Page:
"Furthermore, we discovered that these samples are not pure gold, but rather gold-silver alloys with as much as 30 percent silver substituting for gold in the atomic structure," noted Sven Vogel, a physicist at Los Alamos National Laboratory's neutron science center (LANSCE).

Using neutron techniques at LANSCE, scientists can “look” inside these large gold specimens, nondestructively, and learn about their texture, atomic structure, and element and isotope chemistry.

The Ram's Horn belongs to the collection of the Mineralogical and Geological Museum at Harvard University. It had been bequeathed to Harvard in 1947 by Harvard alumnus Albert C. Burrage as part of the A. C. Burrage Collection.

The fascinating gold specimen will headline “The Rare and Beautiful" exhibition at the Harvard Museum of Natural History, with the grand opening slated for the spring of 2020.

Credit: Image by Harvard University.
June 25th, 2019
Here's a super-fun product for gemstone lovers looking to stay cool this summer. The "Koji Ring Popsicle Mold" allows you to create frosty faceted confections from your favorite fruit juice, yogurt, smoothie, pudding or even chocolate.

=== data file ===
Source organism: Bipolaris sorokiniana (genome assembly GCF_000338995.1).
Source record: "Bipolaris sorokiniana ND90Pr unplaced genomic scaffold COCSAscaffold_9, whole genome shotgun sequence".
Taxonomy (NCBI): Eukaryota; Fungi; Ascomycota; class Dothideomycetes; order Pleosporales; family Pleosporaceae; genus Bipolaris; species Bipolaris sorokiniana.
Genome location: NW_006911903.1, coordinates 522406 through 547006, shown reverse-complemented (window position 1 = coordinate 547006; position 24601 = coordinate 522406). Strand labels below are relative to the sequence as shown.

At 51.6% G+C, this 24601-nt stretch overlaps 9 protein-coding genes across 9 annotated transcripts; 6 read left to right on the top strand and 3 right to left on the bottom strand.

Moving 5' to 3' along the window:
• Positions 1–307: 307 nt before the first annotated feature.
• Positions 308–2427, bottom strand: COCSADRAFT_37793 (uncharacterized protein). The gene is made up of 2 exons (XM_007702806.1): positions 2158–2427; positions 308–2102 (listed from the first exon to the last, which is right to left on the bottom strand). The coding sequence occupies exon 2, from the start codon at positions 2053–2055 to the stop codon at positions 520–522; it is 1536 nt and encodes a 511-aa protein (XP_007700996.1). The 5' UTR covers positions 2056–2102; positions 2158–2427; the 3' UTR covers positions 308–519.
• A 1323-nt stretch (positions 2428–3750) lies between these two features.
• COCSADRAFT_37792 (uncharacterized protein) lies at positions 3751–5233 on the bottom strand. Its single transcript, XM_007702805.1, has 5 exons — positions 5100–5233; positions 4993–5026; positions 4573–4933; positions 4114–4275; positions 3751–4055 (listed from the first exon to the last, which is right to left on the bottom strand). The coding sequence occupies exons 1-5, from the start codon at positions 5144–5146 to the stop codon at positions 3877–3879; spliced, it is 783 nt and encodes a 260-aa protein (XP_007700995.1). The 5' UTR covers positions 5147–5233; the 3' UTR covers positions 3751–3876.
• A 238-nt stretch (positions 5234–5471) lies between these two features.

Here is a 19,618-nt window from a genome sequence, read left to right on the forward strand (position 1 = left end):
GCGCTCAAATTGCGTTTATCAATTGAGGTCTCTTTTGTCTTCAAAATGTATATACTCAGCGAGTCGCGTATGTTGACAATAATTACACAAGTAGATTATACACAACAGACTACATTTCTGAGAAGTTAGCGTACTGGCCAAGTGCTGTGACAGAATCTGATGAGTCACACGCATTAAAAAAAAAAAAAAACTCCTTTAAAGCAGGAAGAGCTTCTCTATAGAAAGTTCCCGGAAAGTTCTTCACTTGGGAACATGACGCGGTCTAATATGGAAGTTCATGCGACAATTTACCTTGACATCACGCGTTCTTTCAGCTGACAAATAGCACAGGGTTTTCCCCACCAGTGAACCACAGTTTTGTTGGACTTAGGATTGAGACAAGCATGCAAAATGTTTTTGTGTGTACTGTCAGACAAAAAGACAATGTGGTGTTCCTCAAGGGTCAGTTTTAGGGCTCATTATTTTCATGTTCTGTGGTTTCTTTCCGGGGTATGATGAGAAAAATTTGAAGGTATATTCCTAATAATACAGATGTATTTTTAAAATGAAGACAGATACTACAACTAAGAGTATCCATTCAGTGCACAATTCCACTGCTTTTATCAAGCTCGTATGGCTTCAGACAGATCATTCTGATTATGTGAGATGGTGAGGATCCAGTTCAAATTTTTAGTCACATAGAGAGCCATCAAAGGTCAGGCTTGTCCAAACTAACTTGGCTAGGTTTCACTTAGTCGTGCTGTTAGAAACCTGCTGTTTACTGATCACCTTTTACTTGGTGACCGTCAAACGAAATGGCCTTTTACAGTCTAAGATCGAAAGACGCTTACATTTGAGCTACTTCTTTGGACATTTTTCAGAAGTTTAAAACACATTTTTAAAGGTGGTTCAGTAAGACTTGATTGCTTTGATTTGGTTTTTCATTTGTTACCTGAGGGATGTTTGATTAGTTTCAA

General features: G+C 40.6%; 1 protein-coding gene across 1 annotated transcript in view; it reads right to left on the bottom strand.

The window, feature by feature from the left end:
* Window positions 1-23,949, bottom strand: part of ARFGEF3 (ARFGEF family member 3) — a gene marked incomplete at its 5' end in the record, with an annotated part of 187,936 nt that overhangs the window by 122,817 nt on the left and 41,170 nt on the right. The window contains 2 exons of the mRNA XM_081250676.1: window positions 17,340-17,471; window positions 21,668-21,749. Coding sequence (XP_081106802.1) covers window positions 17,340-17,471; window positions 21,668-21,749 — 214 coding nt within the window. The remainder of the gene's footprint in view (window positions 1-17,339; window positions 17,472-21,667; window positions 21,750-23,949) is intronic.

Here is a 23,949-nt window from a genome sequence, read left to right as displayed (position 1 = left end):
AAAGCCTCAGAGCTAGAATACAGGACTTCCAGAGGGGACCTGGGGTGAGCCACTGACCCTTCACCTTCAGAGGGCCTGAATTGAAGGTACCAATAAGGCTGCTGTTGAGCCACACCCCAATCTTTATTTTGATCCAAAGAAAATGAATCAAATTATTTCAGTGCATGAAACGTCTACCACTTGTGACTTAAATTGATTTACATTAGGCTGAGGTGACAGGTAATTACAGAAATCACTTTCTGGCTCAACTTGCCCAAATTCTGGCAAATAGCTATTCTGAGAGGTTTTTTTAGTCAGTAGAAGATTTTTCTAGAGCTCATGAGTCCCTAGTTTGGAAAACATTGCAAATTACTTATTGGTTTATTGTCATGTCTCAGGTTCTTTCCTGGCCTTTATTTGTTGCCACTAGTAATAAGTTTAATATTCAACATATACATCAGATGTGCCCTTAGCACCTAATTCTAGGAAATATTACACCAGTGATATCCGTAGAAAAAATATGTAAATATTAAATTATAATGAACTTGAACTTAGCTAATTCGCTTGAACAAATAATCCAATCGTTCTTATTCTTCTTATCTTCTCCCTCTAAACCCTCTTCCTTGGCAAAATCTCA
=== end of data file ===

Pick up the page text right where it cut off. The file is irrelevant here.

Imagine how much a youngster would enjoy a Koji Ring glistening with a super-sized purple "amethyst" made from grape juice or a vivid "yellow diamond" that tastes so much like a mango smoothie. And for those of us who are young at heart, how about a green tea-flavored frozen "peridot" or a hazelnut coffee "topaz." The possibilities are as vast as one's imagination.

The wearable pops are the frosty cousin of the popular Ring Pop, a jewel-shaped candy ring that has been employed by more than one future groom as a temporary stand-in for an actual engagement ring.

The "Koji Ring Popsicle Mold" kit, which has a list price of US$14.99, comes with a mold base, eight Jewel Pops in four unique shapes, and eight "ring" handles with drip guards.

Each frozen pop can be easily removed by simply pulling on the ring. The silicone mold inverts and then "pop" — the frozen treat releases from the mold. The kit is currently on sale at for US$9.99.